Longitudinal change of COPD assessment test (CAT) in a telehealthcare cohort is associated with exacerbation risk
Authors Rassouli F, Baty F, Stolz D, Albrich WC, Tamm M, Widmer S, Brutsche MH
Received 12 May 2017
Accepted for publication 1 August 2017
Published 24 October 2017 Volume 2017:12 Pages 3103—3109
Checked for plagiarism Yes
Review by Single-blind
Peer reviewers approved by Dr Charles Downs
Peer reviewer comments 2
Editor who approved publication: Dr Richard Russell
Frank Rassouli,1 Florent Baty,1 Daiana Stolz,2 Werner Christian Albrich,3 Michael Tamm,2 Sandra Widmer,1 Martin Hugo Brutsche1
1Department of Pulmonary and Sleep Medicine, Cantonal Hospital St Gallen, St Gallen, Switzerland; 2Department of Pulmonary and Sleep Medicine, University Hospital Basel, Basel, Switzerland; 3Division of Infectious Diseases and Hospital Epidemiology, Cantonal Hospital St Gallen, St Gallen, Switzerland
Background: There are only scarce data regarding the evolution of the chronic obstructive pulmonary disease (COPD) assessment test (CAT) over time. Our aim was to investigate the evolution of the CAT in a telehealthcare (THC) cohort and to evaluate its potential to predict exacerbations.
Patients and methods: The CAT was measured weekly over up to 1 year in 40 COPD patients undergoing a THC intervention. The evolution of the CAT was analyzed using linear regression. The association between this evolution and the occurrence of exacerbations was evaluated using the Andersen–Gill formulation of the Cox proportional hazards model for the analysis of recurrent time-to-event data with time-varying predictors.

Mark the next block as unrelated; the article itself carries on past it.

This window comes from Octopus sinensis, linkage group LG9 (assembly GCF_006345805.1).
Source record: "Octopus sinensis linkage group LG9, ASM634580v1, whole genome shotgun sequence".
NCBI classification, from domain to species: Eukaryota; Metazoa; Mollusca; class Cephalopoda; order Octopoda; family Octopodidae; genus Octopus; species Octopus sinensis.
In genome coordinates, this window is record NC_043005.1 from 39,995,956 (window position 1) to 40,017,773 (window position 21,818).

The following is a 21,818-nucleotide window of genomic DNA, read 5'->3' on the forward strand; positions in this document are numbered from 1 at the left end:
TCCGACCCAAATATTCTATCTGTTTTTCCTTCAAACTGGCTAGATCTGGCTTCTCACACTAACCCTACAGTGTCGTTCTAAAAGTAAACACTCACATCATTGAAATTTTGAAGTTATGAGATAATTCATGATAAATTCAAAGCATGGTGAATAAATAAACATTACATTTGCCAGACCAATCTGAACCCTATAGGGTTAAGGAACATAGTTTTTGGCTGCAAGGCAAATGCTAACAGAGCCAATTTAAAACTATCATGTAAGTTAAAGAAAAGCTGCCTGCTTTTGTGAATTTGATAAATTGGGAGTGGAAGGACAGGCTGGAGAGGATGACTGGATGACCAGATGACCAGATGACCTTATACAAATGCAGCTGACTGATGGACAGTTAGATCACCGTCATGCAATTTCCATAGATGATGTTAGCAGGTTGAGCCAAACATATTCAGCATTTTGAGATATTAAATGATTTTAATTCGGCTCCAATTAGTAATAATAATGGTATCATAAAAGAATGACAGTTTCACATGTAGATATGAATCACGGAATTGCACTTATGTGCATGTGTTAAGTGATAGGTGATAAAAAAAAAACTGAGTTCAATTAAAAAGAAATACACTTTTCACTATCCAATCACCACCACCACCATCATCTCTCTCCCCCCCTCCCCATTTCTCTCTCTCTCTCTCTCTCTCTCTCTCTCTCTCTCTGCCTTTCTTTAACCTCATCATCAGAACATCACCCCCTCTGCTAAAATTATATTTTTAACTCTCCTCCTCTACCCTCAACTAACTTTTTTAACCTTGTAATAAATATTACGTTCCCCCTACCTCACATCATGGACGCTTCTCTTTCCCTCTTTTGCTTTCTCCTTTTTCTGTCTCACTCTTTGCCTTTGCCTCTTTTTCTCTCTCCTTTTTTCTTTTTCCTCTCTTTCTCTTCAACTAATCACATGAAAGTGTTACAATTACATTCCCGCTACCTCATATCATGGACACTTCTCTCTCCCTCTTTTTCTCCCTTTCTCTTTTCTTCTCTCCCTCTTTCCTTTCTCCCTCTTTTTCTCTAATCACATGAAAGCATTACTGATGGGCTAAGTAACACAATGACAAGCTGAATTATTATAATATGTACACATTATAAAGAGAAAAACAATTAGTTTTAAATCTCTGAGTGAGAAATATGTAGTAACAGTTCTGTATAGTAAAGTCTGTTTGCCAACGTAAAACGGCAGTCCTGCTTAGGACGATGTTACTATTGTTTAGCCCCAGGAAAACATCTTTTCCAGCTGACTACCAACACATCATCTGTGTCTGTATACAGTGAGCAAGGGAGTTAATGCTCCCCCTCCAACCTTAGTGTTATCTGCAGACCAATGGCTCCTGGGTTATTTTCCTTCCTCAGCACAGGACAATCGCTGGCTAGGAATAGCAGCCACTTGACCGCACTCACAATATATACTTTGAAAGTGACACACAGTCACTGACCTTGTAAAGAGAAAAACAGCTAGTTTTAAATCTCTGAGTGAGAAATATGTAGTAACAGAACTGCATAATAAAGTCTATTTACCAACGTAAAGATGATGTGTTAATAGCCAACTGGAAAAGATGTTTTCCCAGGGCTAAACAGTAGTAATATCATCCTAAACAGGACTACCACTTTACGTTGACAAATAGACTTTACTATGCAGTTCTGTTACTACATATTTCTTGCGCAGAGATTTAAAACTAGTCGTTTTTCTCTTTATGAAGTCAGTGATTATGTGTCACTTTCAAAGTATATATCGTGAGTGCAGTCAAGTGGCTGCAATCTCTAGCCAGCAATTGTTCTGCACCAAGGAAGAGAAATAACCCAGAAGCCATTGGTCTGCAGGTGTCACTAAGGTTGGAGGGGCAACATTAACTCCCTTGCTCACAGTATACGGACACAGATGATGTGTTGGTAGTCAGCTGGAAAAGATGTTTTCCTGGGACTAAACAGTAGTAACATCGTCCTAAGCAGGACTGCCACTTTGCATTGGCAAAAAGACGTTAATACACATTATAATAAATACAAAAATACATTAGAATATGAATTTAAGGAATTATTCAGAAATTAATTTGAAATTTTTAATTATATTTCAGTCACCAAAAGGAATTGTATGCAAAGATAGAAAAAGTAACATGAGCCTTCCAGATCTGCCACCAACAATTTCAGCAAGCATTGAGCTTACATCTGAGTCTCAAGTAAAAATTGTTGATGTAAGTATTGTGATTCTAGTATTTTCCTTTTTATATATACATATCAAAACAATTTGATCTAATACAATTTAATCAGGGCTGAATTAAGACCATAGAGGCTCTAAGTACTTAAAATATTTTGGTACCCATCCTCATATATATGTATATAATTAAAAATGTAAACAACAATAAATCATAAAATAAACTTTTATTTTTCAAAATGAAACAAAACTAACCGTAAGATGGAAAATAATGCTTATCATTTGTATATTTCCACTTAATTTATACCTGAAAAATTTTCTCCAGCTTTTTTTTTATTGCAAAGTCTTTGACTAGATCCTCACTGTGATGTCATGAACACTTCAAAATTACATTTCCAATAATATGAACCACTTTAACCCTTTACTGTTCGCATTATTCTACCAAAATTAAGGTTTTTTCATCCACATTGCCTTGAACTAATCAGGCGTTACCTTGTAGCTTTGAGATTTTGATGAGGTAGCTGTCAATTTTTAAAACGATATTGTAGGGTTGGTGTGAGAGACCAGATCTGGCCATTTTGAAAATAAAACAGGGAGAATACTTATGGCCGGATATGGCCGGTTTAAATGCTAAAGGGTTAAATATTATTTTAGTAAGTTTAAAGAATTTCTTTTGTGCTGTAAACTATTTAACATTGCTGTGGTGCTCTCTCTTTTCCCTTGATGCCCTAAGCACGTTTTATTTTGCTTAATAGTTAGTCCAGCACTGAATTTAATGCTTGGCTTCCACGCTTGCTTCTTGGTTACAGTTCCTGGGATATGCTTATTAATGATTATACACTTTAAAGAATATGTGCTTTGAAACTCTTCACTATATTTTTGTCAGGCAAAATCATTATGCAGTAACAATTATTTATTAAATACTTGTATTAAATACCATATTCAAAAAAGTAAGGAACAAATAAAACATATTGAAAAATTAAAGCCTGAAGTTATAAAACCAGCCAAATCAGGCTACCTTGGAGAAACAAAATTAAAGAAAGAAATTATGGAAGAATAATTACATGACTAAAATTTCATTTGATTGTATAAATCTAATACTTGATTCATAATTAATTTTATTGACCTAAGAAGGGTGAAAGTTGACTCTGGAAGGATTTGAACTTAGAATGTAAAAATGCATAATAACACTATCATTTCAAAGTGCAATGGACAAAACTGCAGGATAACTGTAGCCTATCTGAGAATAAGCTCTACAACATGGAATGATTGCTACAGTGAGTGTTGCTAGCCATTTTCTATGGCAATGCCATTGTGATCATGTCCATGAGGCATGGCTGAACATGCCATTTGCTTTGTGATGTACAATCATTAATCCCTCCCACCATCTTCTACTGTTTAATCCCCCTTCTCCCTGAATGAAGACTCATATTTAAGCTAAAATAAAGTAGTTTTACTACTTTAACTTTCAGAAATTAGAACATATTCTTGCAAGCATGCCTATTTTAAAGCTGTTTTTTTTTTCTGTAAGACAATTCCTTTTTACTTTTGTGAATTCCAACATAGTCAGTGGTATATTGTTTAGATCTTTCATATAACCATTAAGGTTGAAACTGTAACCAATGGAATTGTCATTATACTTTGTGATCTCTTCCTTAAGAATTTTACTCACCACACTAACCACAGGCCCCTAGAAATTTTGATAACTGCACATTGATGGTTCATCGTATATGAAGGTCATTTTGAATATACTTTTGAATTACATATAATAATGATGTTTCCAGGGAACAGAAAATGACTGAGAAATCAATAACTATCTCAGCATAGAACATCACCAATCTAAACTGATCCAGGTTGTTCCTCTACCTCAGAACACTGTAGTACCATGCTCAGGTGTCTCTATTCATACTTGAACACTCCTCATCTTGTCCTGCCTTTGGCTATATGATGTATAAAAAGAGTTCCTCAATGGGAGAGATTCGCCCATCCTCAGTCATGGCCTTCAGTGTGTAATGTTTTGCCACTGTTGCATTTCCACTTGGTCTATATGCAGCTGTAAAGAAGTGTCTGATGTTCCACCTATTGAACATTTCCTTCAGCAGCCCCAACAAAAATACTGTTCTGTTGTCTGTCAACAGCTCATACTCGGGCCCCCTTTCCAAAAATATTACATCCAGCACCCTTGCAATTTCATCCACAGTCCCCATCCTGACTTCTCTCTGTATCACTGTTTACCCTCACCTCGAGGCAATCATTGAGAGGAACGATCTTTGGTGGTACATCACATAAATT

Results: The median CAT at inclusion was 17 (interquartile range 13–22) points. During the study, 25% of patients had a significant negative slope (median –7 points per year [ppy]), 38% were stable (median +0 ppy) and 38% had a significant positive slope (median +6 ppy). The median slope of the CAT in the overall cohort was +1 (interquartile range –3 to +6) ppy. A significant positive association was found between the change in CAT scores and the risk of exacerbations (hazard ratio =1.08, 95% CI: 1.03–1.13; p<0.001). There was an 8% increase of the risk of exacerbation per unit increase in CAT. We detected a significant learning effect in filling out the CAT in 18.4% of patients with a median learning phase of five filled questionnaires.
Conclusion: Sixty-three percent of the COPD patients monitored by THC experienced a stable or improved CAT during 1-year follow-up. We found a significant positive association between the evolution of the CAT over time and the risk of exacerbations. In about one-fifth of patients, there was a significant learning effect in filling out the CAT, before reliable results could be obtained. The evolution of the CAT could help to assess the risk for future exacerbations.
Keywords: telemonitoring, telemedicine, COPD management, acute exacerbations of COPD, COPD assessment test
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